Yet discretion may also reflect a threat to rights, when it “threaten(s) the principles of predictability, legality and equal treatment” (Molander et al. 2012). Recipient rights may decrease when discretion is embedded—when delivery roles, resources, and practices are unspecified in policies, guiding documents, or professional employment contracts, leaving them dependent on local contexts, preferences, and power relations. Social norms or moral judgments concerning who is more or less deserving may heavily influence both types of discretion, resulting in sanctions for noncompliance with prescribed norms. In this sense, discretion may reduce services and benefits for recipients and may make provision arbitrary, undermining the notion of rights (Goul Andersen 2012).
The element of “negotiation” links rights and discretion dimensions. Whereas the element of discretion draws attention to the role of service providers in understanding, interpreting, and enacting policy, negotiation involves the interaction between provider and recipient in the mediation of policy. Prevailing social norms and the identities and relative status positions of each party shape the interpersonal negotiations taking place within welfare institutions (Mik-Meyer and Villadsen 2013; Seltzer et al. 2001). Negotiation moves away from a codification of rights—it entails an extension of discretion where, while the recipient is not “the” expert, he or she is “an” expert worth listening to. In a positive sense, negotiation may entail active “bargaining” between service provider and recipient, and it may involve user dialogue, participation, and co-negotiated meaning making about the best shape of services to be provided (Gubrium 2013; Juhila and Abrams 2011).
While negotiation of the terms of one’s claim to a benefit may be part of a right, it may also be negative if it represents a move away from a strict rights character and involves an interaction between stakeholders with markedly asymmetrical power relations. The determination of eligibility and entitlement to particular measures may be made in ways that are not socially just or professionally justifiable. Corruption and political patronage may be linked to social protection systems characterized by economic informality, high inequality, and strong ethnic differences. In these cases, eligibility and entitlement may be determined by a recipient being most capable of paying back the provider (e.g., in terms of votes or money), rather than being most in need (Surender and Walker 2012). Rather than the burden of proof falling on the provider or state for failing to provide services (the case with rights-based measures), the need to justify provision is instead circumscribed by the relative status positions of the stakeholders (including the state, the street level bureaucrat, the recipient). In cases characterized by corruption, patronage, or clientelism, negotiation may even more deeply reinscribe existing power relations (Pellissery 2006). In these cases, eligibility and access to services may depend on the networks and contacts possessed by the user, superseding the aim to adhere to professional and institutional norms or judgments.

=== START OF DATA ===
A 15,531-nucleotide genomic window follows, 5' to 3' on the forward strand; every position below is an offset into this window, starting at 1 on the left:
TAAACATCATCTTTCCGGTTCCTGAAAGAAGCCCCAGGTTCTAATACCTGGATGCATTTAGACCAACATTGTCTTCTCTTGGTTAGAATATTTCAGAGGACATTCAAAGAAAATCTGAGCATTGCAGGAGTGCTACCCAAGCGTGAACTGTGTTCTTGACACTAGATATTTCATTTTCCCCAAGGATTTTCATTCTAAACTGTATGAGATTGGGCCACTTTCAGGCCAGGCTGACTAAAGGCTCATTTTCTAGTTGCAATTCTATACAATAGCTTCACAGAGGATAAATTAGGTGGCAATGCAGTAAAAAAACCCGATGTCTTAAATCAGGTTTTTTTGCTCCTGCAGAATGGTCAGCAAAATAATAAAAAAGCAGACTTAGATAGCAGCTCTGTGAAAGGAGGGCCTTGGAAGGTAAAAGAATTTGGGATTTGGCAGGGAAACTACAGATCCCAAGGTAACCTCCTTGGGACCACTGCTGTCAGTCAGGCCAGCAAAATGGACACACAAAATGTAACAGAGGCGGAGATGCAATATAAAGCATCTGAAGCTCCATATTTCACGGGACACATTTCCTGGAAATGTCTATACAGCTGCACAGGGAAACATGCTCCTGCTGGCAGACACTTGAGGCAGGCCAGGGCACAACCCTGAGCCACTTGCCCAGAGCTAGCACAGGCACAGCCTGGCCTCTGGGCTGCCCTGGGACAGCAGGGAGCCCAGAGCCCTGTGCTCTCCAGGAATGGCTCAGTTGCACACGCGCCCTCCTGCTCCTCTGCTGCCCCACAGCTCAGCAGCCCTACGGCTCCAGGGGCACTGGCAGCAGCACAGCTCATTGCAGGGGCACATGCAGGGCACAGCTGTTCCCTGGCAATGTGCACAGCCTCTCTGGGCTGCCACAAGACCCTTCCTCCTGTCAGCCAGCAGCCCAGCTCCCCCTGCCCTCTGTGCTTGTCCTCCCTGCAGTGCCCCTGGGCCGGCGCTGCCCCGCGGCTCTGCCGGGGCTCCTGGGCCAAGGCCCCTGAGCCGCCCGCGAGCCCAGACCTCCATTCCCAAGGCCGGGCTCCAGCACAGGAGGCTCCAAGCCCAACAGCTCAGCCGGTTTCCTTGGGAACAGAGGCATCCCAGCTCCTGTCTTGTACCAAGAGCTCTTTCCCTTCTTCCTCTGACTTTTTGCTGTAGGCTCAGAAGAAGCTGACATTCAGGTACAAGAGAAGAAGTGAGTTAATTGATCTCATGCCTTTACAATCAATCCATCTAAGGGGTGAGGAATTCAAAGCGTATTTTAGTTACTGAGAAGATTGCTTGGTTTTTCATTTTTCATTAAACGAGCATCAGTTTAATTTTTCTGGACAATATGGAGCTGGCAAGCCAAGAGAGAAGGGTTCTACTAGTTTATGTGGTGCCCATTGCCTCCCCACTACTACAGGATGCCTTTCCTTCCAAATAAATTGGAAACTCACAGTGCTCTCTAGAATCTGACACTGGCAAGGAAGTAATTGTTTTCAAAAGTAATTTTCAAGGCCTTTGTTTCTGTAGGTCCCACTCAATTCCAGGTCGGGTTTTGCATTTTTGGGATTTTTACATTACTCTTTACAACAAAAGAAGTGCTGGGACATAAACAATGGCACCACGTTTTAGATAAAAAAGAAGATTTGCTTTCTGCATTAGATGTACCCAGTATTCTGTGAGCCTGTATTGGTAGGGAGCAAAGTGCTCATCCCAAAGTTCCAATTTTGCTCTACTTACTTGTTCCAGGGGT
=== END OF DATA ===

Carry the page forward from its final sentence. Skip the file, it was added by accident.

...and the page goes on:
Both discretion and negotiation may negatively impinge on the rights of recipients, if providers make decisions with little or no justification, reflecting a grossly unequal power dynamic. In these cases, accountability—the “obligation to justify”—may help to alleviate this problem, thus ensuring that reasonable and justifiable decisions take place (Molander et al. 2012: 215). The presence of clear rules for measure entitlement also minimizes discretion, but this may conflict with the ability of providers to offer individualized treatment to recipients (Molander et al 2012). Where there is little expectation of accountability (because of corruption, power dynamics, or low recipient status), we may expect that recipient rights will be diminished, and this may enhance the sense of shame experienced.